Several chemical insecticides are available when beetles exceed thresholds. However, chemical control will be limited if beetle populations are already high. Systemic neonicotinoid insecticides should be used with caution. Contact insecticides (including botanicals) should be applied to seedlings before transplanting and continued on a regular basis to keep numbers low. Cucumber leaves are sensitive and can be burned by chemical sprays. Spraying in the afternoon or evening is preferable to avoid killing beneficial insects and pollinators.

Onion thrips – (https://vegento.russell.wisc.edu/pests/onion-thrips/) Onion thrips (and thrips damage more generally) is increasing rapidly throughout many drought-affected regions of Wisconsin. Serious damage is generally limited to onions, but significant damage can also be expected in cabbage, cucumber succulent bean and other susceptible flowering crops. Feeding damage causes whitish blotches and dry, yellow areas on leaves, decreased pollen set, and, under heavy infestations, brown leaf tips and distorted leaves. Feeding by both adults and larvae can cause silvery streaking on leaves which becomes necrotic. Immature thrips prefer to feed on the youngest leaves and are most easily counted on the undersurface of leaves.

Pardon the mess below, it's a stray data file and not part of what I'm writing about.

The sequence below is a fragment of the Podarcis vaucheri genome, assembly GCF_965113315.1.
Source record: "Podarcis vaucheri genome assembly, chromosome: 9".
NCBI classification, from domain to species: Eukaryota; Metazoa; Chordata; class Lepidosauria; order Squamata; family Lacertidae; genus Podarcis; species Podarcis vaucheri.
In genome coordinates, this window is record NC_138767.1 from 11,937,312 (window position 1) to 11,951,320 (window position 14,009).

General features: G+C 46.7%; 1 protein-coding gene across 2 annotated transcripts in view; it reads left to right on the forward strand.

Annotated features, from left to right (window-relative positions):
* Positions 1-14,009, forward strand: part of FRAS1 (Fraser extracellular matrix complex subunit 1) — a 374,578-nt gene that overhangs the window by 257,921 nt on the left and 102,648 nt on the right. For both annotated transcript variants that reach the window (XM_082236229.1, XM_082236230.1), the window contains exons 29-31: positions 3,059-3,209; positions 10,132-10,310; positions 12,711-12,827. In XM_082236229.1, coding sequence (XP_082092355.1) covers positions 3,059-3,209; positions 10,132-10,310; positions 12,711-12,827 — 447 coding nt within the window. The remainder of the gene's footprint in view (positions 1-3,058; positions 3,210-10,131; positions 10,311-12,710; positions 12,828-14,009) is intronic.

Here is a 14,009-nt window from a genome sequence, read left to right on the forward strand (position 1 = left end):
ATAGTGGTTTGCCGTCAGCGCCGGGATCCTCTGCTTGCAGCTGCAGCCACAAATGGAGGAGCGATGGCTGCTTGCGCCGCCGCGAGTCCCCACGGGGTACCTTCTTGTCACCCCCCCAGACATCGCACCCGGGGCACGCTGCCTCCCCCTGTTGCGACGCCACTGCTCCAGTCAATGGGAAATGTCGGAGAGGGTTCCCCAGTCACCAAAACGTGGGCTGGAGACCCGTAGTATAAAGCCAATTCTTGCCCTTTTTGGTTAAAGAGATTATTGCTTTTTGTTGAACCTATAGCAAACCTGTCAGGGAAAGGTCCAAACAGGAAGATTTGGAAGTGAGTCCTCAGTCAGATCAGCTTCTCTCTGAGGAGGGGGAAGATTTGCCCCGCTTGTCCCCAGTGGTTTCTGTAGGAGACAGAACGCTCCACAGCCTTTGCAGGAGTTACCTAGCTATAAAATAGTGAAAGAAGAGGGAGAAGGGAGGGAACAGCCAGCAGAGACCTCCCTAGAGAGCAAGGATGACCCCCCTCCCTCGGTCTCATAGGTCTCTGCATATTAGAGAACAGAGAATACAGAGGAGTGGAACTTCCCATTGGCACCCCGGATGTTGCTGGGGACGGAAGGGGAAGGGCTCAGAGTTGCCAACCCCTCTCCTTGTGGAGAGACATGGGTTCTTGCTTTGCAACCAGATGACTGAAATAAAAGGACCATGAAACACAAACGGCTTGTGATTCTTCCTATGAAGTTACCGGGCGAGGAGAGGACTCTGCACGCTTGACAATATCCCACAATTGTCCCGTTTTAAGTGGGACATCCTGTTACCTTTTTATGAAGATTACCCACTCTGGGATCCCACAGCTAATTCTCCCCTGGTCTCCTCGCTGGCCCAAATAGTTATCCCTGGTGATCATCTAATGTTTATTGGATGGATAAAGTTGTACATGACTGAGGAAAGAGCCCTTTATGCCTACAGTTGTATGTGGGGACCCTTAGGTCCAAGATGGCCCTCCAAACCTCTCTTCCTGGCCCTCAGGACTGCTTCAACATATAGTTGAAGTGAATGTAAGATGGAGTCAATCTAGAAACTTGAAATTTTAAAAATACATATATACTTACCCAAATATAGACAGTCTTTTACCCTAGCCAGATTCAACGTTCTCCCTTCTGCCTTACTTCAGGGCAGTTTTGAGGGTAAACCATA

Since thrips prefer tight spaces, cabbage varieties with extremely dense heads are most susceptible to damage. Thrips are often found several layers deep within developing cabbage heads. Heavy thrips buildup may cause the cabbage head to become distorted. Red onions are particularly susceptible, while Spanish onions tend to be somewhat resistant. Cultivars with leaves tightly held to stem are more susceptible to thrips damage, while cultivars with more open growth, circular leaf structure, and glossy foliage suffer less damage.